DL.  Quite a big difference but not an impossible one to bridge. As an engineer you assemble a set of facts and work through them to a conclusion, going from one level of certainty to another until you arrive at the final answer, which is never in dispute. As a writer of fiction you make instinctual leaps that are sustained only by the sense you have about the world. The conclusions you reach—if that's the right word—are only as true as your feelings. Being confident about that, to make those instinctual leaps, is very hard for someone trained as an engineer, though once I understood the difference I found that I could deal with it.

 

Q.  What was the experience like of having your novel Season of Water and Ice be published?

 

DL.  Season of Water and Ice didn't achieve a wide distribution, but I was very gratified and heartened by the awards it won and the strong reviews it received. It was a story I believed in and certain readers connected with it in a very powerful way; as a writer you really can't ask for much more than that.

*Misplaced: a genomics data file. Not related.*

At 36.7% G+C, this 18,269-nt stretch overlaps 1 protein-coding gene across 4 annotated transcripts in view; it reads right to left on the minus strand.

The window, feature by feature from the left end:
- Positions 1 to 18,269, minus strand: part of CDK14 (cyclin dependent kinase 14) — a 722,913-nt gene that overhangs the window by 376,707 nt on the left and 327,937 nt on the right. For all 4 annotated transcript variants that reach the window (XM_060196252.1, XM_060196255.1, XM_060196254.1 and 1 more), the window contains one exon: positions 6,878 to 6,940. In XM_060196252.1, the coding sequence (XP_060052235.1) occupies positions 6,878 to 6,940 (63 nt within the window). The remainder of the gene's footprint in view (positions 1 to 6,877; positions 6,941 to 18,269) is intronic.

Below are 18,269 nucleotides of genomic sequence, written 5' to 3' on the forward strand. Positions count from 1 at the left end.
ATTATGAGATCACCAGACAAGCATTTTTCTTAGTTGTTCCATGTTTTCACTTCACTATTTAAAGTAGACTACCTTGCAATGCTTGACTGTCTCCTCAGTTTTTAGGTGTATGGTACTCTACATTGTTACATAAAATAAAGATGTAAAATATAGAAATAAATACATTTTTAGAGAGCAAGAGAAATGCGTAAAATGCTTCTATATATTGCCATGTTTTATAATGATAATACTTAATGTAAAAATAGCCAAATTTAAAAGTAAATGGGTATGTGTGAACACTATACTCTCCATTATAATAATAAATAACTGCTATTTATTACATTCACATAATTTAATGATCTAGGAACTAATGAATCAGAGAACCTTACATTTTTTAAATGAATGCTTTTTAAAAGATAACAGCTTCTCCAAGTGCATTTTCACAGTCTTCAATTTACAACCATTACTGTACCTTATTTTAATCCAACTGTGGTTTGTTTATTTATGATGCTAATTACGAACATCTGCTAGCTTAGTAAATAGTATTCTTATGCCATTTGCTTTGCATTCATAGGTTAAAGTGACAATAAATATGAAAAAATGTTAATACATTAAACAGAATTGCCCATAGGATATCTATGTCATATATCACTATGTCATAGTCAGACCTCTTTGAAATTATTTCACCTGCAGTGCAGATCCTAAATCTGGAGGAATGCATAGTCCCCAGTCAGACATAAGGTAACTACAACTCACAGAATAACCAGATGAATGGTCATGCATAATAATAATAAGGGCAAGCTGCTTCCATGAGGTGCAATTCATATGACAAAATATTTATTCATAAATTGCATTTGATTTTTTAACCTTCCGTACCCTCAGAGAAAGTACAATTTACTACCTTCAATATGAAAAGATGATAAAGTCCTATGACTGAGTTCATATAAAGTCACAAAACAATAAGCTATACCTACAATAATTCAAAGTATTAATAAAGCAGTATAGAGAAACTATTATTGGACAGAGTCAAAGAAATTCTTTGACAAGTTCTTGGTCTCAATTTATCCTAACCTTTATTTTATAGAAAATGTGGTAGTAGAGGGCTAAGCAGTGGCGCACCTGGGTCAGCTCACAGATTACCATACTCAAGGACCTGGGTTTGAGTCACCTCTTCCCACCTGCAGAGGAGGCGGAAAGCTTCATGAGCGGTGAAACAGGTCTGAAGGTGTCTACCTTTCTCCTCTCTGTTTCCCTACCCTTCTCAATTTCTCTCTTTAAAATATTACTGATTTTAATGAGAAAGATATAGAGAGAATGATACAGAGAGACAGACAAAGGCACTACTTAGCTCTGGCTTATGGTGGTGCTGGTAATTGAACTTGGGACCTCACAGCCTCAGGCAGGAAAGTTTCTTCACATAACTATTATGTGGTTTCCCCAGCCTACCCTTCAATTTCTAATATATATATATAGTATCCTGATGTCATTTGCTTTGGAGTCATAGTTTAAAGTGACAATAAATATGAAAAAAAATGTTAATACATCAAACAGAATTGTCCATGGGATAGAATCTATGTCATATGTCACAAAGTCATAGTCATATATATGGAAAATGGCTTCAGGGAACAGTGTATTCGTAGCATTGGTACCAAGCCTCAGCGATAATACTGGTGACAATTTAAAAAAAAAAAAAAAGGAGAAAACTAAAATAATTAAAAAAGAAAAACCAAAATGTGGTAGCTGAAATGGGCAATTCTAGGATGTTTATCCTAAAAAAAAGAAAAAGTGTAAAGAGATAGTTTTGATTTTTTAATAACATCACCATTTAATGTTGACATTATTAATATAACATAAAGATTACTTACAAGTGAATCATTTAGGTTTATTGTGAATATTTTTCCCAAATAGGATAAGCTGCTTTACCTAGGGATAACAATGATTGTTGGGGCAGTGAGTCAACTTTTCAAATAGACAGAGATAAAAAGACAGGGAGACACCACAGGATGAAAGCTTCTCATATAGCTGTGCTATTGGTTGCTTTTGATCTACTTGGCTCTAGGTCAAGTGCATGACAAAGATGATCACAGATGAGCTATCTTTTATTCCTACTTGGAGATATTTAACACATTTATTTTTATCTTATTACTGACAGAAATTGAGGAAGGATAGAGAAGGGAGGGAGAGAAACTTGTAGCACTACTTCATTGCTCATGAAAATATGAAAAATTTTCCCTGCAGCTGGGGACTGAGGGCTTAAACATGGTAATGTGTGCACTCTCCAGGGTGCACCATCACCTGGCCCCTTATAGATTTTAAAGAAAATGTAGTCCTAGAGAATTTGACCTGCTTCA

Q.  Did you always love books and reading?

 

DL.  Not in the beginning. I was very slow at learning how to read and was sent to remedial reading classes during my elementary school years. In retrospect I think I suffered from a form of dyslexia—though I don't know if the condition had been identified back in the fifties. My remedial reading teacher—Miss Evelyn Baker—gave me exercises which trained me to focus on words one at a time. It was a very slow process but I think the experience taught me to pay attention to language, to the exact words that are used to express an idea or to create an image, and maybe it taught me something about the rhythm of words as you encounter them one by one. In any case, eventually—by about the sixth grade—I could read with some proficiency and after than it became a kind of passion.